EKKLESIA — Since the collapse of peace talks on 6 August 2016,, the Saudi-led coalition has intensified its devastating bombing campaign in Yemen.
In the last seven days alone, Saudi-led forces have been accused of bombing a food factory, killing 14 people, a school, killing 10, including children, and most recently a Médecins Sans Frontières hospital, killing 11.
Campaign against Atrms Trade (CAAT) says that since the bombing campaign began last March, the UK has licensed £3.3 billion worth of arms to the Saudi government, these include:
£2.2 billion worth of ML10 licences (Aircraft, helicopters, drones)
£1.1 billion worth of ML4 licences (Grenades, bombs, missiles, countermeasures)
£430,000 worth of ML6 licences (Armoured vehicles, tanks)
Andrew Smith of Campaign Against Arms Trade said: “The destruction of Yemen has created a humanitarian catastrophe. These bombings are a terrible reminder that it is always civilians that pay the price in war. The UK government has been complicit in the devastation, having provided bombs, fighter jets and an uncritical political support for the regime.
“If Boris Johnson and Liam Fox want to do what’s right for Yemeni people, then they must end the arms sales and call for a full and independent investigation into whether UK weapons have been used to violate international humanitarian law.”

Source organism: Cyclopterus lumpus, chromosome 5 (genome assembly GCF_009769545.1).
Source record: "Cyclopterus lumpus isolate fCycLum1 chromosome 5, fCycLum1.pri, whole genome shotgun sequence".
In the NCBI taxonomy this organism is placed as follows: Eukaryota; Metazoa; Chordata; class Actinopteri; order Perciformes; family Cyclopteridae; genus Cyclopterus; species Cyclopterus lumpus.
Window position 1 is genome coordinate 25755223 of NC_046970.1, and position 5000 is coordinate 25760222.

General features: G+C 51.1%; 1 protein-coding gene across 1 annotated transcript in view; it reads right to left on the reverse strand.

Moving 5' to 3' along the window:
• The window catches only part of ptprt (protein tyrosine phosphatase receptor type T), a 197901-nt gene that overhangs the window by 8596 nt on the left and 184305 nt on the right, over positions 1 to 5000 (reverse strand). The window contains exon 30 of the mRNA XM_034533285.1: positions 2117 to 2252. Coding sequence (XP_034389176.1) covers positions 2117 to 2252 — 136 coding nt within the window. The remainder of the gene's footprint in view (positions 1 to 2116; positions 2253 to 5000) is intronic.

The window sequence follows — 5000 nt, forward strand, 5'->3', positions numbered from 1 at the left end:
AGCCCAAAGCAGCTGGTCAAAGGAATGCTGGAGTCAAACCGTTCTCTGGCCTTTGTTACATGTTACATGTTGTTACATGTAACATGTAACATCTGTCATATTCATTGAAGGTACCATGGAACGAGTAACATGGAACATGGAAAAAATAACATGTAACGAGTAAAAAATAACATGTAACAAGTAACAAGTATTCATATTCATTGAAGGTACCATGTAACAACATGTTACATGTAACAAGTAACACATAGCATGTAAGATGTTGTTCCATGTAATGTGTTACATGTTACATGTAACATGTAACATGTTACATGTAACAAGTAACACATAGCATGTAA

Over 6000 people have been killed in the Saudi-led bombing campaign; destroying vital infrastructure and leaving 80 per cent of the population in need of aid.
The intensification of the attacks follows the government’s decision to u-turn on parliamentary answers, as well as a growing cross-party campaign for an end to arms sales to Saudi Arabia.
Andrew Smith continued: “If the bombing of schools, hospitals and vital infrastructure is not enough for the UK government to stop selling weapons then what will it take? Is there any low that it won’t sink to in order to maintain arms sales and political support for one of the most brutal dictatorships in the world?”
UK arms sales to Saudi Arabia are currently subject to a judicial review, following an application by CAAT. The claim calls on the government to suspend all extant licences and stop issuing further arms export licences to Saudi Arabia for use in Yemen while he holds a full review into if the exports are compatible with UK and EU legislation. A three day review will take place in front of two judges no later than 01 February 2017.